Supreme Court Changes Liability on Drawbar Cases
By Ron Barczak,
Senior Partner at YJB
On February 27, 1996, the United States Supreme Court handed down a major decision affecting all railroad employees who are injured while adjusting misaligned drawbars. In Norfolk and Western Railway Co. v. Hiles, the Supreme Court has limited the protection afforded to railroad employees under the Safety Appliance Act. (Please note that the decision does not affect claims alleging negligence under the Federal Employers' Liability Act.) While the decision is written in the highly technical language of the law, its impact on railroad workers is direct and significant. Fortunately, there are steps employees can take to protect themselves. This article will highlight how the Hiles decision can influence drawbar injury cases and explain what an employee should do immediately after suffering such an injury.
What Is Significant About The Hiles Decision?
Prior to the Hiles decision, numerous federal and state courts throughout the country held railroads "absolutely liable" for injuries sustained by employees who were required to go in between two railcars to manually adjust a misaligned drawbar. Railroads were not allowed to reduce their responsibility by shifting the blame to the injured employee. Under these decisions, it did not matter how and why the drawbar was misaligned for absolute liability to apply.
Unfortunately, there were other federal and state courts which interpreted the controlling law more stringently. These courts held that a misalignment of the drawbar which caused injuries is not sufficient to establish absolute liability on the railroad. Under these cases, the employee had to prove that the injury was caused by a defect in the drawbar itself, thus merely adjusting a misaligned drawbar was not sufficient to establish absolute liability.
Because of this difference in interpretation among the courts, the Supreme Court decided to settle this issue in the Hiles case. The Supreme Court ruled in favor of the more stringent standard and held that absolute liability can be assessed against the railroad only when a defect is proved. Therefore, an injury occurring while adjusting a misaligned drawbar will no longer result in absolute liability unless a defect is involved.
In Light Of The Hiles Decision, What Can You Do To Maximize Your Protection?
Bear in mind that the Hiles decision does not eliminate an injured employee's right to recover for injuries but requires a showing that the drawbar was not working properly for absolute liability to apply. It is critically important to remember that drawbar mechanisms are very complicated. Many things can go wrong which may make them difficult to align and most of these problems are internal, out of the view of the worker. Because of this, most railroaders do not know what went wrong with a drawbar, only that it did not adjust smoothly and easily. Of course, you must always use safe techniques as explained in your railroad's rule books and training manuals and tapes. If, despite your best safe efforts, you are injured while aligning a drawbar, you should immediately report the injury to your coworkers and supervisor. If medical care is needed, you should arrange for it promptly.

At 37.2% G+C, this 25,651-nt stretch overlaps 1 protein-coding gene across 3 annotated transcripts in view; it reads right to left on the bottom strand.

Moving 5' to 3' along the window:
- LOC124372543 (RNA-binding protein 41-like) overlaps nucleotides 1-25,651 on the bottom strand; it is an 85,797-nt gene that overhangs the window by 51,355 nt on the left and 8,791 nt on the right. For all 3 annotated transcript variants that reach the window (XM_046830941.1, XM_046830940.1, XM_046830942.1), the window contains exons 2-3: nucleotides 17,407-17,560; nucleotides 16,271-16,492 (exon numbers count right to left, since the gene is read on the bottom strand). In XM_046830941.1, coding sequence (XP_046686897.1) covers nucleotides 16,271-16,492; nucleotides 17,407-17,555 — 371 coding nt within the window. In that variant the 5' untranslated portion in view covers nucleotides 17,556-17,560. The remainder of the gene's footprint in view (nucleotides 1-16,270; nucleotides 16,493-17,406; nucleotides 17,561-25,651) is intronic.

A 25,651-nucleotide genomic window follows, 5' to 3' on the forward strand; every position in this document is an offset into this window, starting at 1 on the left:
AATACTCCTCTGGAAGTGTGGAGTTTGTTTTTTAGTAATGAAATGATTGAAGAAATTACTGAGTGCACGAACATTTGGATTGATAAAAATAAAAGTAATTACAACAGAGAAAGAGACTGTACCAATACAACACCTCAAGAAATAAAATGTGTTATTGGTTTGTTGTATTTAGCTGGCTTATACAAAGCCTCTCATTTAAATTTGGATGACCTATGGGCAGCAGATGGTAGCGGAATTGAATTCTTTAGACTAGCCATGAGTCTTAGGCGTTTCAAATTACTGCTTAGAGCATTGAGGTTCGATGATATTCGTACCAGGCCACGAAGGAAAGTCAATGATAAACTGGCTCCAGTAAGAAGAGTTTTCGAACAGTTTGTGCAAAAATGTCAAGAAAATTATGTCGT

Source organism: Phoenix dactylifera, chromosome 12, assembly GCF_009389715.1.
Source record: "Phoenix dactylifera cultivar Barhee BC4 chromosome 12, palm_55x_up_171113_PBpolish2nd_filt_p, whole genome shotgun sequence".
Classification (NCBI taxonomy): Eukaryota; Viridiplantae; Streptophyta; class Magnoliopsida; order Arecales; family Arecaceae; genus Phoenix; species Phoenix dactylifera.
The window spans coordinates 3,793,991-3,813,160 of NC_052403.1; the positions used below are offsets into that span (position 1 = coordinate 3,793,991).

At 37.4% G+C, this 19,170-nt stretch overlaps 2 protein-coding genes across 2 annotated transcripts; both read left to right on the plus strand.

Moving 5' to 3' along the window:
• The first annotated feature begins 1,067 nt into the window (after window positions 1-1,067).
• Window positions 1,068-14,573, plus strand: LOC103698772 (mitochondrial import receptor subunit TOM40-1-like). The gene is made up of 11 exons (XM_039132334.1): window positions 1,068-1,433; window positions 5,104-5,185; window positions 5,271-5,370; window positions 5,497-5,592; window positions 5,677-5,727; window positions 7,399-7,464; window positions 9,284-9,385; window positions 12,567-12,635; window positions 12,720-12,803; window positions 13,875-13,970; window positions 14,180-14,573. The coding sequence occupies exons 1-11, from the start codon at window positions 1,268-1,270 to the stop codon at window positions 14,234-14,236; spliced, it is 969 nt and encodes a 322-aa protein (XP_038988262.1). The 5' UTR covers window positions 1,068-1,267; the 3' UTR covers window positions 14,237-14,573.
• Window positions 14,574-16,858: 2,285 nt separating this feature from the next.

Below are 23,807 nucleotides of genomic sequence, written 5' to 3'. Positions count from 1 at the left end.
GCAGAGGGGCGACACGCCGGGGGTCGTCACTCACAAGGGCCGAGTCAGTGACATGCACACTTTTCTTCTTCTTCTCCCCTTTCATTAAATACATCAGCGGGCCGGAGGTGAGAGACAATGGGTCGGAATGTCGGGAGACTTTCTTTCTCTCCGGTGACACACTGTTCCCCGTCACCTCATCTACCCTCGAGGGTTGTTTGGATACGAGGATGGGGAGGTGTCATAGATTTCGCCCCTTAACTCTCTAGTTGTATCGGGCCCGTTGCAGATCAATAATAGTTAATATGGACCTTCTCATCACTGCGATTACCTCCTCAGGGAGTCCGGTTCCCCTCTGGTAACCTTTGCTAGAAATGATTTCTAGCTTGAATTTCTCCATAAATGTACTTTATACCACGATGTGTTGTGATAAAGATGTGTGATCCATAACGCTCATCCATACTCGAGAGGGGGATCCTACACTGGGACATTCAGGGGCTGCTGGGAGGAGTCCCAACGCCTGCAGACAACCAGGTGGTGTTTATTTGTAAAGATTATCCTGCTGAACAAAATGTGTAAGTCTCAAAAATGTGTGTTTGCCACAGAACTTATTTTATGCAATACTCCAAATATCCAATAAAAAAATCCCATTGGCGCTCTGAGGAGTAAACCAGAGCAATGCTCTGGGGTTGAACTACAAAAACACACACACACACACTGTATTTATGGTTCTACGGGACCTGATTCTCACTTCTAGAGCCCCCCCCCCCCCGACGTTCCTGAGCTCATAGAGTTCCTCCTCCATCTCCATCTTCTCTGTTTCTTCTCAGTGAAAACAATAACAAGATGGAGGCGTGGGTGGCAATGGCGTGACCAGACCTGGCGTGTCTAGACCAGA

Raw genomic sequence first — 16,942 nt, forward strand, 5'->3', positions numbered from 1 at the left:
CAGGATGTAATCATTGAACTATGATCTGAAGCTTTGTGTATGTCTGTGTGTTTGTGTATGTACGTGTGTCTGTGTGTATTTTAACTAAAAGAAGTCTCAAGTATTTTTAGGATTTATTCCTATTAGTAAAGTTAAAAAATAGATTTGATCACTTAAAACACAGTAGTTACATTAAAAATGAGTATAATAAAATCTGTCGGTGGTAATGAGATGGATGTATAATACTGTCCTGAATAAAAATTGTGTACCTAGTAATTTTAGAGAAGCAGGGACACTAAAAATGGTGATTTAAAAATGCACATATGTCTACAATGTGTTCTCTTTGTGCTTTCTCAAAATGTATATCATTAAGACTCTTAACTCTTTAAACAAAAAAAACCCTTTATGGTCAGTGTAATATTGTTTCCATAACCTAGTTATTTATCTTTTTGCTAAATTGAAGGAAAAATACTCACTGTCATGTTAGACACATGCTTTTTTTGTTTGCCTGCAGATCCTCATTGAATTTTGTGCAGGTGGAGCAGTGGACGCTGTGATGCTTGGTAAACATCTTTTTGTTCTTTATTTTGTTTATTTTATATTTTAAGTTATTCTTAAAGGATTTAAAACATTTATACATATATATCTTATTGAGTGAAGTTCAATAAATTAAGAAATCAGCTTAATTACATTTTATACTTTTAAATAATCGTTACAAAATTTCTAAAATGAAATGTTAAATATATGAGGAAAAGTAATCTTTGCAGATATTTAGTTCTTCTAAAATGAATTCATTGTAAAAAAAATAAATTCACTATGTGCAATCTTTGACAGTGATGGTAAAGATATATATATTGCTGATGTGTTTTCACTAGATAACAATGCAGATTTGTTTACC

A personal injury report should be completed as soon as possible. This report should simply state what happened. For example, you could write that the drawbar did not move in the smooth and safe fashion which it was designed to, or, if it would not move at all despite reasonable and safe efforts on your part, you should write that. Since most rail employees are not experts on the design of drawbars, you cannot be expected to know why a problem occurred, but can only report that the drawbar did not function as it was supposed to and that this failure caused your injury. If possible, consult with your local union representative or FELA attorney before filling out the personal injury report. If you are unable to do so, contact them as soon afterward as practicable. As always, a free initial consultation is available from Yaeger, Jungbauer & Barczak, by calling toll free (800) 435-7888 or (800) 243-4253. For more information on the importance of personal injury reports, see the article "Personal injury reports: Critical to successful claims".
Taking the steps outlined above can help provide a significant measure of protection in cases involving drawbar injuries, despite the tougher standards established by the Hiles decision.
The FELA lawyers of Yaeger & Jungbauer Barristers, PLC invite you to contact their office for further discussion of this topic. This article is designed for general information only and should be considered neither formal legal advice nor the formation of a lawyer client relationship.